Scarlett O’Hara scandalized polite society a few times in Gone With The Wind. She opened her own lumber mill and later staffed it with convicts from a local prison. Money was scarce in war-torn Atlanta, but proper ladies had proper jobs, like painting china at home and selling it. Scarlett pooh-poohed that.
Magazines were very popular entertainment in the days before television. Illustrations in were often printed on smooth, heavy paper, called plates. (Does anyone remember books with Plate 1 and Plate 2, instead of Fig. 1 and Fig. 2?)
Fashion plates were illustrations showing the latest styles, and often showed well-dressed women in (ladylike) action.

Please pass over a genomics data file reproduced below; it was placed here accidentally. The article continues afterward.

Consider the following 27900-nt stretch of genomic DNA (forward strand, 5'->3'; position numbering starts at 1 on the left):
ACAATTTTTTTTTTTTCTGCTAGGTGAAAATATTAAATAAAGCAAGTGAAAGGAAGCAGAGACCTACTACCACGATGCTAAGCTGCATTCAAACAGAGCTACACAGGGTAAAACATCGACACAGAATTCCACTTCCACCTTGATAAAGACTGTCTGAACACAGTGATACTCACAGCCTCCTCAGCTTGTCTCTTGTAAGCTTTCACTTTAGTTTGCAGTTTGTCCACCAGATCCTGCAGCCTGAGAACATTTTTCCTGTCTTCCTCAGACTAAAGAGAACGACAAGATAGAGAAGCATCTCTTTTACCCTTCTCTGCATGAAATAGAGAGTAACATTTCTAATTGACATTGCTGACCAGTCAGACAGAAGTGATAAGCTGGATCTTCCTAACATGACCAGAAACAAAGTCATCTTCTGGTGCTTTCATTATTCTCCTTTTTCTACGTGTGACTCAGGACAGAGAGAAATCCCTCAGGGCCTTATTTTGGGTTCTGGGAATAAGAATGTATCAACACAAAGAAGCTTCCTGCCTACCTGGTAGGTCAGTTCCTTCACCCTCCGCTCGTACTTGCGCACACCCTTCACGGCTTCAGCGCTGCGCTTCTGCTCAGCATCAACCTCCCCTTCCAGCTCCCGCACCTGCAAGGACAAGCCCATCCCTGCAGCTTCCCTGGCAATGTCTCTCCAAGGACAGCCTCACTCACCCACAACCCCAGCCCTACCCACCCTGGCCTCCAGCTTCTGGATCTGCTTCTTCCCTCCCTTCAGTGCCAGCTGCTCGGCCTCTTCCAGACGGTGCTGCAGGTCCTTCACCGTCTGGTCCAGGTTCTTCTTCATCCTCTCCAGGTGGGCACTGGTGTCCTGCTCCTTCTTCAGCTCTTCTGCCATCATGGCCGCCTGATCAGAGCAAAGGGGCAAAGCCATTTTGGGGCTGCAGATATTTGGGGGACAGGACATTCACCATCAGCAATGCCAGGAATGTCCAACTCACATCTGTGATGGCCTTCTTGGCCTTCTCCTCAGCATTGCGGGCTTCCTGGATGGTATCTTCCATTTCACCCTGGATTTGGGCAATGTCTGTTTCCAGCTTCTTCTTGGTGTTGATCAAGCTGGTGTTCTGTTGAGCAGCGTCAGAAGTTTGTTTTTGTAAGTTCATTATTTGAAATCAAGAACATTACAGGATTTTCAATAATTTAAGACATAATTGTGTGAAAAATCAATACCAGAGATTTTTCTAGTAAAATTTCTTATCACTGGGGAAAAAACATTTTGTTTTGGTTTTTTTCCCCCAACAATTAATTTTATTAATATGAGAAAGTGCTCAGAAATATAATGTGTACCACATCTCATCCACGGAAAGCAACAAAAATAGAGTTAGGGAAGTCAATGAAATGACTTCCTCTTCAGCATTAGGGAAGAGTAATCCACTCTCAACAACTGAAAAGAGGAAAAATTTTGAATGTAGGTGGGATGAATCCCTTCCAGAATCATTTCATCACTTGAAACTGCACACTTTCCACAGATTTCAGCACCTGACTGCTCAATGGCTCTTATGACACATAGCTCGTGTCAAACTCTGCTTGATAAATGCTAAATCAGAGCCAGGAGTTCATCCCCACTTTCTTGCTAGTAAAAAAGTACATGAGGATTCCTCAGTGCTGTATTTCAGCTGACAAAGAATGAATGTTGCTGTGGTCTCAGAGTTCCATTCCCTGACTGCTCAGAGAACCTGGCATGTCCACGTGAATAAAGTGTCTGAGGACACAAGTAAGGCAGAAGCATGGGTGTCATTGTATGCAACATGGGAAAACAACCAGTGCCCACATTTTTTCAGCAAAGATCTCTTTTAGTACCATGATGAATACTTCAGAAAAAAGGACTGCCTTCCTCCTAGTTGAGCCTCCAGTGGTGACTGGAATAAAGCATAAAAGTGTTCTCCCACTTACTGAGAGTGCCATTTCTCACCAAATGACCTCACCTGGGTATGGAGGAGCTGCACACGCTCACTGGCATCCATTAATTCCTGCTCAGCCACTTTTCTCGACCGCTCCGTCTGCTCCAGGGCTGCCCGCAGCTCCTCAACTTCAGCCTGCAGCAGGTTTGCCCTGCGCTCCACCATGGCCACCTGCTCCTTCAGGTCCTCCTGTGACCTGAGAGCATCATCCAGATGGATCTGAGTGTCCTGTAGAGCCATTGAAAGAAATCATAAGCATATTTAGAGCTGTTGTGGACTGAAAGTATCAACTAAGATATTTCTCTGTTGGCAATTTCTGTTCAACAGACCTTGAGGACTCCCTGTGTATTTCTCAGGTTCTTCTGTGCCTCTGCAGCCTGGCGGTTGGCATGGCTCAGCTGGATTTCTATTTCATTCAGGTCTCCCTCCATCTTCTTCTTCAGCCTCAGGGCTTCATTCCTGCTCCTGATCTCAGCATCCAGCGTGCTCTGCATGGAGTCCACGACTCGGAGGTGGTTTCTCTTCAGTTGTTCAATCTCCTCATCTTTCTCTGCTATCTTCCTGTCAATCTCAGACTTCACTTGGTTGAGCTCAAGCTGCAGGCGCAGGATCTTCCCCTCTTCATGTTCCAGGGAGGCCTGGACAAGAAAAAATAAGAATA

This was printed as a black outline and dropped off at a woman’s house, and she added the color with paintbrushes. This was a way women could work at home, because it was not considered acceptable for a woman to work in an office with men.
Later, the term “fashion plate” came to mean a woman who wore stylish clothes.